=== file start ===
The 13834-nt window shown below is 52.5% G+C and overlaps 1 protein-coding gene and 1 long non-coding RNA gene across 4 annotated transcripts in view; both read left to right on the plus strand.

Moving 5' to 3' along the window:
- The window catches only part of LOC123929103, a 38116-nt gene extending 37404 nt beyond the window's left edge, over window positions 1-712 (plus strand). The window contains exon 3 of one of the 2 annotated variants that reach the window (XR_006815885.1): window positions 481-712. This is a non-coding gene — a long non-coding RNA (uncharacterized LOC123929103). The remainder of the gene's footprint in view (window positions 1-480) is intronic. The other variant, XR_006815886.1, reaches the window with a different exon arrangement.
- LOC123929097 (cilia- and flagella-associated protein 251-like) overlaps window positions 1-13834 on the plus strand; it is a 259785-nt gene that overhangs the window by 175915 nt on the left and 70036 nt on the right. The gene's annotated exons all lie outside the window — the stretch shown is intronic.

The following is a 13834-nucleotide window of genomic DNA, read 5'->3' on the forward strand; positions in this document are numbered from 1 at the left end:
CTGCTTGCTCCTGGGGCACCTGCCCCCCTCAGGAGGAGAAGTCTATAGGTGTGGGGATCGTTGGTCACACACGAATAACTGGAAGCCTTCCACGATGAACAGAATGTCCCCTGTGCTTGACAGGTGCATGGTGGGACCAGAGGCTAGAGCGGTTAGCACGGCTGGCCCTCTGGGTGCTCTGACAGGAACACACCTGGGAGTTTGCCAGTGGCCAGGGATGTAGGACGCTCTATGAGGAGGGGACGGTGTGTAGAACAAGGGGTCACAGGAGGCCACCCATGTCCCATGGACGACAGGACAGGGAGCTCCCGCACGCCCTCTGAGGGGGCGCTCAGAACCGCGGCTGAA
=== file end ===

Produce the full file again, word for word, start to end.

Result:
The 13834-nt window shown below is 52.5% G+C and overlaps 1 protein-coding gene and 1 long non-coding RNA gene across 4 annotated transcripts in view; both read left to right on the plus strand.

Moving 5' to 3' along the window:
- The window catches only part of LOC123929103, a 38116-nt gene extending 37404 nt beyond the window's left edge, over window positions 1-712 (plus strand). The window contains exon 3 of one of the 2 annotated variants that reach the window (XR_006815885.1): window positions 481-712. This is a non-coding gene — a long non-coding RNA (uncharacterized LOC123929103). The remainder of the gene's footprint in view (window positions 1-480) is intronic. The other variant, XR_006815886.1, reaches the window with a different exon arrangement.
- LOC123929097 (cilia- and flagella-associated protein 251-like) overlaps window positions 1-13834 on the plus strand; it is a 259785-nt gene that overhangs the window by 175915 nt on the left and 70036 nt on the right. The gene's annotated exons all lie outside the window — the stretch shown is intronic.

The following is a 13834-nucleotide window of genomic DNA, read 5'->3' on the forward strand; positions in this document are numbered from 1 at the left end:
CTGCTTGCTCCTGGGGCACCTGCCCCCCTCAGGAGGAGAAGTCTATAGGTGTGGGGATCGTTGGTCACACACGAATAACTGGAAGCCTTCCACGATGAACAGAATGTCCCCTGTGCTTGACAGGTGCATGGTGGGACCAGAGGCTAGAGCGGTTAGCACGGCTGGCCCTCTGGGTGCTCTGACAGGAACACACCTGGGAGTTTGCCAGTGGCCAGGGATGTAGGACGCTCTATGAGGAGGGGACGGTGTGTAGAACAAGGGGTCACAGGAGGCCACCCATGTCCCATGGACGACAGGACAGGGAGCTCCCGCACGCCCTCTGAGGGGGCGCTCAGAACCGCGGCTGAA